It's no secret that physicians generally are well paid and often have the means to live comfortably. More and more find themselves willing and able to retire early--or so they think.
Frustration with managed care adds urgency to the situation as more doctors look for a way out. A survey last year of 300 practicing physicians age 50 or older by Merritt, Hawkins & Associates, a physician recruiting firm in Irving, Texas, found 38% plan to retire within one to three years and 48% of those looking to make any career or lifestyle change called managed care a significant factor or the most important factor in their decision. Fifty-six percent identified managed care as their "single greatest source of professional frustration."
Whatever the reason for wanting to leave the working world, financial advisers generally agree that Americans of all socioeconomic levels, physicians included, don't start their planning early enough to ensure a secure retirement.
"All people who have higher income have to start thinking about retirement," says Robert Doyle, an accountant and financial planner with Spoor, Doyle & Associates of St. Petersburg, Fla. "And the people who need to think about retirement need to start young."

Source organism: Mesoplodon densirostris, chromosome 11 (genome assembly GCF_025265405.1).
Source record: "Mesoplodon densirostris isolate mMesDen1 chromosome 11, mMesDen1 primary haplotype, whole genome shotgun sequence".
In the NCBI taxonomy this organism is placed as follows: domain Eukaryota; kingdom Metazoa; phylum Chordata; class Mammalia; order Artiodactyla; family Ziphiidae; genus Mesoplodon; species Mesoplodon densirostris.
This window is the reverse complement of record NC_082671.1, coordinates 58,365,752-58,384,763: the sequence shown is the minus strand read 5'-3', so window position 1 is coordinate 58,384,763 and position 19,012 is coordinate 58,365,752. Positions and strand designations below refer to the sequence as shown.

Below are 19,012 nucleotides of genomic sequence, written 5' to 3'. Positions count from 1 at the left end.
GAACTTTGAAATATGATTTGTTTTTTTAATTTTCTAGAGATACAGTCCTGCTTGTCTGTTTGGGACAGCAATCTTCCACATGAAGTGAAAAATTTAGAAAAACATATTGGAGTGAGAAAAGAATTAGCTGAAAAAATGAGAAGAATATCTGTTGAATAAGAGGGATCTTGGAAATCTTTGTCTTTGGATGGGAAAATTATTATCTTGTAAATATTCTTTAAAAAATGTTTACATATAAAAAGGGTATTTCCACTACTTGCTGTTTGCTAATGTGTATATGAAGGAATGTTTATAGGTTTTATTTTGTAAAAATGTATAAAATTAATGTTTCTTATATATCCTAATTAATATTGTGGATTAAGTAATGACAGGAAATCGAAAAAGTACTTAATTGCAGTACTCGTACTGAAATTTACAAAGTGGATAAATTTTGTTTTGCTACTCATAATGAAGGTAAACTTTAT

Starting young means developing fiscal discipline even at a high salary to avoid sacrificing upon retirement the standard of living many physicians enjoy.
"Physicians are not alone here, but a lot of people overlook the need to put some money away each year," Doyle says. "I'm not telling anyone to live at 60% of their income. Live at 90% of your income. But a lot of people want to live at 110% of their income."
Doctors aren't alone when it comes to living beyond their means, but they are different in that they start careers later in life than other professionals and often are saddled with a heavy debt load. For the 83% of 2000 medical school graduates who received student loans, the average debt load was $93,000, according to the Association of American Medical Colleges. That's more than triple the average of $29,943 in 1985.